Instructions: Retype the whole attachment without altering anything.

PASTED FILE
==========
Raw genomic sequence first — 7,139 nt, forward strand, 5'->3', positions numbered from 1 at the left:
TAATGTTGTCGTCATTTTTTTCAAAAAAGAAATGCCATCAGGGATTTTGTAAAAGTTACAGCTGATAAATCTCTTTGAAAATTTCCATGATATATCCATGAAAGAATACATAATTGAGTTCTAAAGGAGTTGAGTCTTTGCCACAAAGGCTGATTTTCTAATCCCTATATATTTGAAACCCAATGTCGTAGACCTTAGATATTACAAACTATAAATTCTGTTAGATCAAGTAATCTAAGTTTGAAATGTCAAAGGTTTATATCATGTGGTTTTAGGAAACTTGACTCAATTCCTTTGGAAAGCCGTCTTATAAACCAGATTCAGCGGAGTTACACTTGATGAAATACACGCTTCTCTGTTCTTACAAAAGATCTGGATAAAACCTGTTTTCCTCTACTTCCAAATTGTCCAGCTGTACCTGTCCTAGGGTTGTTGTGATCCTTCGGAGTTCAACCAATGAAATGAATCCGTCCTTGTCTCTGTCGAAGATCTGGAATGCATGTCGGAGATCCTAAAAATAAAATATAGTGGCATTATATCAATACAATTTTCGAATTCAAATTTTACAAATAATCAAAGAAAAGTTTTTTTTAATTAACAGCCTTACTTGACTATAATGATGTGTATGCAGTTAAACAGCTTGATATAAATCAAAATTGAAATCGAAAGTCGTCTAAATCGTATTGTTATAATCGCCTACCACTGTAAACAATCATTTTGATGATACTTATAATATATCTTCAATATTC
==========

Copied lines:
Raw genomic sequence first — 7,139 nt, forward strand, 5'->3', positions numbered from 1 at the left:
TAATGTTGTCGTCATTTTTTTCAAAAAAGAAATGCCATCAGGGATTTTGTAAAAGTTACAGCTGATAAATCTCTTTGAAAATTTCCATGATATATCCATGAAAGAATACATAATTGAGTTCTAAAGGAGTTGAGTCTTTGCCACAAAGGCTGATTTTCTAATCCCTATATATTTGAAACCCAATGTCGTAGACCTTAGATATTACAAACTATAAATTCTGTTAGATCAAGTAATCTAAGTTTGAAATGTCAAAGGTTTATATCATGTGGTTTTAGGAAACTTGACTCAATTCCTTTGGAAAGCCGTCTTATAAACCAGATTCAGCGGAGTTACACTTGATGAAATACACGCTTCTCTGTTCTTACAAAAGATCTGGATAAAACCTGTTTTCCTCTACTTCCAAATTGTCCAGCTGTACCTGTCCTAGGGTTGTTGTGATCCTTCGGAGTTCAACCAATGAAATGAATCCGTCCTTGTCTCTGTCGAAGATCTGGAATGCATGTCGGAGATCCTAAAAATAAAATATAGTGGCATTATATCAATACAATTTTCGAATTCAAATTTTACAAATAATCAAAGAAAAGTTTTTTTTAATTAACAGCCTTACTTGACTATAATGATGTGTATGCAGTTAAACAGCTTGATATAAATCAAAATTGAAATCGAAAGTCGTCTAAATCGTATTGTTATAATCGCCTACCACTGTAAACAATCATTTTGATGATACTTATAATATATCTTCAATATTC